[3] Michael Dobbs, ‘NATO’s Latest Target: Yugoslavia’s Economy’, Washington Post, 26/4/99

[4] Walter J. Rockler, ‘War Crimes Law Applies to U.S. Too’

[5] Walter J. Rockler, ‘U.S. Aggression’ A Letter to the Chicago Sun Times (reproduced in Znet, May 1999)

[6] Daily Terlegraph, 28/5/99

[7] See, for instance. John Pilger, ‘Acts of Murder’,

[8] S. Chaviaras, Eleftherotypia, 29/5/99

[9] See, for instance, print interview of April 8, 1999 with Noam Chomsky, Znet.

[10] See e.g. The New York Times, 1/11/1987

[11] Opinion of the Upper Admin. Court of Baden-Wurttemberg, February 4, 1999 (Az:A 14 S 22276/98)-see ‘Important Internal Documents From Germany’s Foreign Office Regarding Pre-Bombardment Genocide in Kosovo’ Znet reprinting from the German daily Junge Welt, 24/4/99 

[12] Opinion of the Upper Admin. Court at Munster, February 24, 1999 (Az:14A 3840/94.A)

[13] Opinion of the Upper Admin. Court at Munster, March 11, 1999 (Az:13A 3894/94.A) 

[14] See Takis Fotopoulos, ‘The War in the Balkans and the Criminal Role of the Centre-Left’ Democracy & Nature, vol. 5 no 1 (March 1999) pp. 195-98.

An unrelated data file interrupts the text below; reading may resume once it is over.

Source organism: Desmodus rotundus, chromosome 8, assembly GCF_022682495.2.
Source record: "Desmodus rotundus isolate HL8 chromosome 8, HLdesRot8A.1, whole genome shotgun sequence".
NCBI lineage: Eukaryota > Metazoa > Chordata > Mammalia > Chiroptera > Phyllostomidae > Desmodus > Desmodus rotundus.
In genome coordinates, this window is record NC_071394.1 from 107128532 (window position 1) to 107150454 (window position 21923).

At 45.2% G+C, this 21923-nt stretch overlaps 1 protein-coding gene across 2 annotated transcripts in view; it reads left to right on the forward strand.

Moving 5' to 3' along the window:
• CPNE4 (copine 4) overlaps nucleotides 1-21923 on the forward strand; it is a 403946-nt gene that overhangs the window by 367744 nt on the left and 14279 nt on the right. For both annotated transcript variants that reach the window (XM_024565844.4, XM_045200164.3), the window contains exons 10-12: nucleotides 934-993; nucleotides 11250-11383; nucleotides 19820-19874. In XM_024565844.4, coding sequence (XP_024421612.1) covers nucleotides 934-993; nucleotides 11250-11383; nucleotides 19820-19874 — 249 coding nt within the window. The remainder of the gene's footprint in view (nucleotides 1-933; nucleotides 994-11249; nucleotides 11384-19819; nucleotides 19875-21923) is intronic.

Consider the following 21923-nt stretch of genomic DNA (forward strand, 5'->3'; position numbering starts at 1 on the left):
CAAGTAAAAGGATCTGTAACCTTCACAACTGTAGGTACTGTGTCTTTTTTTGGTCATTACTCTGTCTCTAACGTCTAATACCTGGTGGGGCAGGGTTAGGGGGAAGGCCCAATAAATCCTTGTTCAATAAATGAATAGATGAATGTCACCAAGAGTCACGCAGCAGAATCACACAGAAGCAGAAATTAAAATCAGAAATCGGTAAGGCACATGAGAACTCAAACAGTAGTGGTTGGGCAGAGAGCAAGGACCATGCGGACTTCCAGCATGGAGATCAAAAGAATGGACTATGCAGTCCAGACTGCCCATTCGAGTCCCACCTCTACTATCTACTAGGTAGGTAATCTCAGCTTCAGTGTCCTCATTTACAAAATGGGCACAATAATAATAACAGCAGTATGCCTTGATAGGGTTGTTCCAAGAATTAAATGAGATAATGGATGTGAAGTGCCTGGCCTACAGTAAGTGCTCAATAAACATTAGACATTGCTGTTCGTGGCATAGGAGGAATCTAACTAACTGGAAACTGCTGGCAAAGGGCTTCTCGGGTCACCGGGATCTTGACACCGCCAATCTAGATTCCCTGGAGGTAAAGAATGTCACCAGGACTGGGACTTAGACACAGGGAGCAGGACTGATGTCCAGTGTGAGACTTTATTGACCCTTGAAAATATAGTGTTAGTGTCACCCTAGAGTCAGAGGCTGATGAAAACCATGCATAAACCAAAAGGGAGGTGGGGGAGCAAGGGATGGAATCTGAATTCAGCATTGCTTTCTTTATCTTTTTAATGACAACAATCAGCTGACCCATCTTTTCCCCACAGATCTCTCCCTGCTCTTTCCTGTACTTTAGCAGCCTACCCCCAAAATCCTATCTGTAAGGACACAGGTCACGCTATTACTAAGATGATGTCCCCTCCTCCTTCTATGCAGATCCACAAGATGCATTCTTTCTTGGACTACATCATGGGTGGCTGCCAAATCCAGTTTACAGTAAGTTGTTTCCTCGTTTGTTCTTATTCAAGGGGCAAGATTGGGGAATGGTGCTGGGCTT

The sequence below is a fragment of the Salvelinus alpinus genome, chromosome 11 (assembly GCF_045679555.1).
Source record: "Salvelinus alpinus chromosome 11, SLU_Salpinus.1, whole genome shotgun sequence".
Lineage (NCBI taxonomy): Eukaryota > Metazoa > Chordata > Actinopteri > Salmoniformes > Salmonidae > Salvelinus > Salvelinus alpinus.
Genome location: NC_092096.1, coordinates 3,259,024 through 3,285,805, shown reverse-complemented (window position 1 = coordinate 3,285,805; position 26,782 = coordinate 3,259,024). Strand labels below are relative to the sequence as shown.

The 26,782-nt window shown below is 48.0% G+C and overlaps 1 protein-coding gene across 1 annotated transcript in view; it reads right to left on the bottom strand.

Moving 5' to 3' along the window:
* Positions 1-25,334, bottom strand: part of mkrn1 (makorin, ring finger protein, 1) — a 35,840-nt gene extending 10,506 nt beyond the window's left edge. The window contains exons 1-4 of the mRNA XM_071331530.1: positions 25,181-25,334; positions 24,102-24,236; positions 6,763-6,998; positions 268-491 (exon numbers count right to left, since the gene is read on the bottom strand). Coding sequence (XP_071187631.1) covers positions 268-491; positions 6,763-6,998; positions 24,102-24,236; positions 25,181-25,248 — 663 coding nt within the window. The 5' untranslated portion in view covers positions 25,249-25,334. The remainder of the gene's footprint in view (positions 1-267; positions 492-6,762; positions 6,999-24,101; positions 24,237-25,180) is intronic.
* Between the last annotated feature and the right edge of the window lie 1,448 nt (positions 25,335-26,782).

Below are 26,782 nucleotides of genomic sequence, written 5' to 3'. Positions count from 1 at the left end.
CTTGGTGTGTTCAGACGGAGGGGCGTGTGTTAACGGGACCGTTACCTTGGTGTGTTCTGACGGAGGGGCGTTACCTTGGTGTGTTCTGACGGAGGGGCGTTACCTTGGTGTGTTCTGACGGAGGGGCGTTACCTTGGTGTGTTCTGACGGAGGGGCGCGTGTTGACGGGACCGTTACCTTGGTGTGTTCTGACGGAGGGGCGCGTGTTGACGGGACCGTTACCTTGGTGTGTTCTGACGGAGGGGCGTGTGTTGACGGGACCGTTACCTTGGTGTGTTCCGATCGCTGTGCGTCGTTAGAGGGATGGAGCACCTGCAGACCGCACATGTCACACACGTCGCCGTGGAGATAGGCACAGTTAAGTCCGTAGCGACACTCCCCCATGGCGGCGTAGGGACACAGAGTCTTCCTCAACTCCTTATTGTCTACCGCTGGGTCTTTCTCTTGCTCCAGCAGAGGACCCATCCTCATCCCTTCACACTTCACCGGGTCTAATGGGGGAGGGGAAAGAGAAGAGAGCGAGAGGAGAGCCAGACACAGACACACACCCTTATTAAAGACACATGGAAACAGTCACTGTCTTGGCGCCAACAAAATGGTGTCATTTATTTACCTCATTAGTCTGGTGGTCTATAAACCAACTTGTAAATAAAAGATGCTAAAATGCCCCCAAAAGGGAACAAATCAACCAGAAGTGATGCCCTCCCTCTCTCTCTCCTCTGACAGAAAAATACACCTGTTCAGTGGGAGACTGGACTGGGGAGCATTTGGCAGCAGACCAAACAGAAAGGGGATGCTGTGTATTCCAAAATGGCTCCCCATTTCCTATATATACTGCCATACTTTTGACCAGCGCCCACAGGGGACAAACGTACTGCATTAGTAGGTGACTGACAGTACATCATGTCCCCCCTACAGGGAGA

[15] See e.g. John Pilger, ‘Acts of Murder’ and ‘The Diplomatic Scene’ by M. Albert on the basis of material made available by Noam Chomsky, Znet, 8/5/99

[16]  Washington Post, citing Western officials, 11/4/99

[17]  See independent testimonials mentioned in Regis Debray’s, ‘An Open letter to President Chirac’, Le Monde, 13/5/99

[18] Eve-Ann Prentice, The Times, 24/5/99

[19] See Takis Fotopoulos, ‘Mass Media and Western Totalitarianism’, Eleftherotypia, 28/4/99

[20] See Takis Fotopoulos, ‘Mass Media, Culture and Democracy’ Democracy & Nature, vol. 5 no 1 (March 1999) pp. 33-64

[21] Immanuel Wallerstein, ‘Bombs away’ Znet, 5/4/99

[22] Peter Gowan, ‘The NATO powers and the Balkan strategy’, New Left Review, March-April 1999, p. 105